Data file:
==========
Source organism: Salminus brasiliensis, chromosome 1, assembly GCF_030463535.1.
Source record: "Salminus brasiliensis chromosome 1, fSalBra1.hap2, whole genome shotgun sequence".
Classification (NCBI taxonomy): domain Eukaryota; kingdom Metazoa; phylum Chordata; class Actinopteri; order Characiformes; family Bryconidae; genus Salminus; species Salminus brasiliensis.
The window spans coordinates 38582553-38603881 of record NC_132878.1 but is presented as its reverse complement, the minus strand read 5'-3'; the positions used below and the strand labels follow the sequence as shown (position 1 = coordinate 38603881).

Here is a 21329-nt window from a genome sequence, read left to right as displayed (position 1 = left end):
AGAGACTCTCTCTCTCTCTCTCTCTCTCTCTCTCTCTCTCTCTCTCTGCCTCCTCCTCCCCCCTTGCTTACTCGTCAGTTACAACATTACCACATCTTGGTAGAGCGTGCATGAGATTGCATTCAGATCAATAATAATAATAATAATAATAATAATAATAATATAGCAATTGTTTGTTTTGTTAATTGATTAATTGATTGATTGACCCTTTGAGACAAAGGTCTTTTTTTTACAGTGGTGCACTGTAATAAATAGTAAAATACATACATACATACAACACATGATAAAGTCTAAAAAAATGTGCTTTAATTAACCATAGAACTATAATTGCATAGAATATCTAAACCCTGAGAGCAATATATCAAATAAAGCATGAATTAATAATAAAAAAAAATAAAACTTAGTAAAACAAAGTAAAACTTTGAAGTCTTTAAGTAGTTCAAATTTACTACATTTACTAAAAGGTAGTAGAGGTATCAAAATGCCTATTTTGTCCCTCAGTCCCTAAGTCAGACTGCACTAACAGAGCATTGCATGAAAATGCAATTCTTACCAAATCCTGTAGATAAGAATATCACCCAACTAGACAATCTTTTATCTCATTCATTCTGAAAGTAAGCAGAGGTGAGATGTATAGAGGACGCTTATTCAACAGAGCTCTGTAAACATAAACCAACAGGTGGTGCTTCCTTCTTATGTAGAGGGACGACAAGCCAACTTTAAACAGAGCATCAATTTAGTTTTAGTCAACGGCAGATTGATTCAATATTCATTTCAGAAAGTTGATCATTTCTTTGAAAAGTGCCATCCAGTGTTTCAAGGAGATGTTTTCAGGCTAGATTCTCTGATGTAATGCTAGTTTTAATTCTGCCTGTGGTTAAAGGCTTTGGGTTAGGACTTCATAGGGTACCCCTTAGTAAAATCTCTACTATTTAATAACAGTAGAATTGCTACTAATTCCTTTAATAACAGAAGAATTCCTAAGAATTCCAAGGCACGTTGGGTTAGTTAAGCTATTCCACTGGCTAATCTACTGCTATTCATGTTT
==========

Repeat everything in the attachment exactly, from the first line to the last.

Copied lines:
Source organism: Salminus brasiliensis, chromosome 1, assembly GCF_030463535.1.
Source record: "Salminus brasiliensis chromosome 1, fSalBra1.hap2, whole genome shotgun sequence".
Classification (NCBI taxonomy): domain Eukaryota; kingdom Metazoa; phylum Chordata; class Actinopteri; order Characiformes; family Bryconidae; genus Salminus; species Salminus brasiliensis.
The window spans coordinates 38582553-38603881 of record NC_132878.1 but is presented as its reverse complement, the minus strand read 5'-3'; the positions used below and the strand labels follow the sequence as shown (position 1 = coordinate 38603881).

Here is a 21329-nt window from a genome sequence, read left to right as displayed (position 1 = left end):
AGAGACTCTCTCTCTCTCTCTCTCTCTCTCTCTCTCTCTCTCTCTCTGCCTCCTCCTCCCCCCTTGCTTACTCGTCAGTTACAACATTACCACATCTTGGTAGAGCGTGCATGAGATTGCATTCAGATCAATAATAATAATAATAATAATAATAATAATAATATAGCAATTGTTTGTTTTGTTAATTGATTAATTGATTGATTGACCCTTTGAGACAAAGGTCTTTTTTTTACAGTGGTGCACTGTAATAAATAGTAAAATACATACATACATACAACACATGATAAAGTCTAAAAAAATGTGCTTTAATTAACCATAGAACTATAATTGCATAGAATATCTAAACCCTGAGAGCAATATATCAAATAAAGCATGAATTAATAATAAAAAAAAATAAAACTTAGTAAAACAAAGTAAAACTTTGAAGTCTTTAAGTAGTTCAAATTTACTACATTTACTAAAAGGTAGTAGAGGTATCAAAATGCCTATTTTGTCCCTCAGTCCCTAAGTCAGACTGCACTAACAGAGCATTGCATGAAAATGCAATTCTTACCAAATCCTGTAGATAAGAATATCACCCAACTAGACAATCTTTTATCTCATTCATTCTGAAAGTAAGCAGAGGTGAGATGTATAGAGGACGCTTATTCAACAGAGCTCTGTAAACATAAACCAACAGGTGGTGCTTCCTTCTTATGTAGAGGGACGACAAGCCAACTTTAAACAGAGCATCAATTTAGTTTTAGTCAACGGCAGATTGATTCAATATTCATTTCAGAAAGTTGATCATTTCTTTGAAAAGTGCCATCCAGTGTTTCAAGGAGATGTTTTCAGGCTAGATTCTCTGATGTAATGCTAGTTTTAATTCTGCCTGTGGTTAAAGGCTTTGGGTTAGGACTTCATAGGGTACCCCTTAGTAAAATCTCTACTATTTAATAACAGTAGAATTGCTACTAATTCCTTTAATAACAGAAGAATTCCTAAGAATTCCAAGGCACGTTGGGTTAGTTAAGCTATTCCACTGGCTAATCTACTGCTATTCATGTTT